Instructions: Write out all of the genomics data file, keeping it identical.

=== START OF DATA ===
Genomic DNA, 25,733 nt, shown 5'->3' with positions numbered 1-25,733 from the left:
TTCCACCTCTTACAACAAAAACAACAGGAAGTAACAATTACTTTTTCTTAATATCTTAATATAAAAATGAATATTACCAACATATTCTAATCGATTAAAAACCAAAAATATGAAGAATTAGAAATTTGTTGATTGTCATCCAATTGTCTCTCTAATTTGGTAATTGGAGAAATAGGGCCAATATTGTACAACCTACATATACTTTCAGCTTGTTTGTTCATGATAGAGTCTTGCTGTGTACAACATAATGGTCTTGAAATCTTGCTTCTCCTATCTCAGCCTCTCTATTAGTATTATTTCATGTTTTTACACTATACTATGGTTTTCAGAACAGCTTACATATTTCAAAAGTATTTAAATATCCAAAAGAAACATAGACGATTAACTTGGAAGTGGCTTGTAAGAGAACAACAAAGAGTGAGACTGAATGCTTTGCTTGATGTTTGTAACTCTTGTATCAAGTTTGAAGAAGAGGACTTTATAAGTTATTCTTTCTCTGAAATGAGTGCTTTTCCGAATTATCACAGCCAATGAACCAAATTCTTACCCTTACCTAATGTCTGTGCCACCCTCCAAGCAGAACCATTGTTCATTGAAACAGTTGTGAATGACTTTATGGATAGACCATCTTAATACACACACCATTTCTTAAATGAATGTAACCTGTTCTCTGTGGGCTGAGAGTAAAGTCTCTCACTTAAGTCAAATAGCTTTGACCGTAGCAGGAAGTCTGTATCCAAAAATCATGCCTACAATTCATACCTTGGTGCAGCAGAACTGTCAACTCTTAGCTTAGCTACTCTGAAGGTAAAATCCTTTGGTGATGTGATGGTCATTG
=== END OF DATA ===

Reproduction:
Genomic DNA, 25,733 nt, shown 5'->3' with positions numbered 1-25,733 from the left:
TTCCACCTCTTACAACAAAAACAACAGGAAGTAACAATTACTTTTTCTTAATATCTTAATATAAAAATGAATATTACCAACATATTCTAATCGATTAAAAACCAAAAATATGAAGAATTAGAAATTTGTTGATTGTCATCCAATTGTCTCTCTAATTTGGTAATTGGAGAAATAGGGCCAATATTGTACAACCTACATATACTTTCAGCTTGTTTGTTCATGATAGAGTCTTGCTGTGTACAACATAATGGTCTTGAAATCTTGCTTCTCCTATCTCAGCCTCTCTATTAGTATTATTTCATGTTTTTACACTATACTATGGTTTTCAGAACAGCTTACATATTTCAAAAGTATTTAAATATCCAAAAGAAACATAGACGATTAACTTGGAAGTGGCTTGTAAGAGAACAACAAAGAGTGAGACTGAATGCTTTGCTTGATGTTTGTAACTCTTGTATCAAGTTTGAAGAAGAGGACTTTATAAGTTATTCTTTCTCTGAAATGAGTGCTTTTCCGAATTATCACAGCCAATGAACCAAATTCTTACCCTTACCTAATGTCTGTGCCACCCTCCAAGCAGAACCATTGTTCATTGAAACAGTTGTGAATGACTTTATGGATAGACCATCTTAATACACACACCATTTCTTAAATGAATGTAACCTGTTCTCTGTGGGCTGAGAGTAAAGTCTCTCACTTAAGTCAAATAGCTTTGACCGTAGCAGGAAGTCTGTATCCAAAAATCATGCCTACAATTCATACCTTGGTGCAGCAGAACTGTCAACTCTTAGCTTAGCTACTCTGAAGGTAAAATCCTTTGGTGATGTGATGGTCATTG